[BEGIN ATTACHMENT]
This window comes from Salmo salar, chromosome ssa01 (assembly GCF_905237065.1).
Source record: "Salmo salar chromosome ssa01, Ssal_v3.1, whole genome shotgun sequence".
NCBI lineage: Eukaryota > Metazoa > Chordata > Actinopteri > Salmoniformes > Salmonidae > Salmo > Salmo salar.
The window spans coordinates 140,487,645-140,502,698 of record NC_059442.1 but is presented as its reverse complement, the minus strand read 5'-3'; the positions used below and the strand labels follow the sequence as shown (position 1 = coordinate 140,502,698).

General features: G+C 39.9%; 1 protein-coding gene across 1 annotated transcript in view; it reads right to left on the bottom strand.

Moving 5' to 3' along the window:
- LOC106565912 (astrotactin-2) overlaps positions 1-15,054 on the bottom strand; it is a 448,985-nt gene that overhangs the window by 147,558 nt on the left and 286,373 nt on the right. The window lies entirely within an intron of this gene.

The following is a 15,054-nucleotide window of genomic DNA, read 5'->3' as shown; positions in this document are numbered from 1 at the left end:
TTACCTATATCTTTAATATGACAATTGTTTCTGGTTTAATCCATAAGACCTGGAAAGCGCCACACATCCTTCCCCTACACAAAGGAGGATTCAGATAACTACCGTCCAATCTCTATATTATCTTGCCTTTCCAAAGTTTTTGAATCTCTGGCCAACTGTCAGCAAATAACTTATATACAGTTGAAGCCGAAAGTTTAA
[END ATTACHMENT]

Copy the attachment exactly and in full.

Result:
This window comes from Salmo salar, chromosome ssa01 (assembly GCF_905237065.1).
Source record: "Salmo salar chromosome ssa01, Ssal_v3.1, whole genome shotgun sequence".
NCBI lineage: Eukaryota > Metazoa > Chordata > Actinopteri > Salmoniformes > Salmonidae > Salmo > Salmo salar.
The window spans coordinates 140,487,645-140,502,698 of record NC_059442.1 but is presented as its reverse complement, the minus strand read 5'-3'; the positions used below and the strand labels follow the sequence as shown (position 1 = coordinate 140,502,698).

General features: G+C 39.9%; 1 protein-coding gene across 1 annotated transcript in view; it reads right to left on the bottom strand.

Moving 5' to 3' along the window:
- LOC106565912 (astrotactin-2) overlaps positions 1-15,054 on the bottom strand; it is a 448,985-nt gene that overhangs the window by 147,558 nt on the left and 286,373 nt on the right. The window lies entirely within an intron of this gene.

The following is a 15,054-nucleotide window of genomic DNA, read 5'->3' as shown; positions in this document are numbered from 1 at the left end:
TTACCTATATCTTTAATATGACAATTGTTTCTGGTTTAATCCATAAGACCTGGAAAGCGCCACACATCCTTCCCCTACACAAAGGAGGATTCAGATAACTACCGTCCAATCTCTATATTATCTTGCCTTTCCAAAGTTTTTGAATCTCTGGCCAACTGTCAGCAAATAACTTATATACAGTTGAAGCCGAAAGTTTAA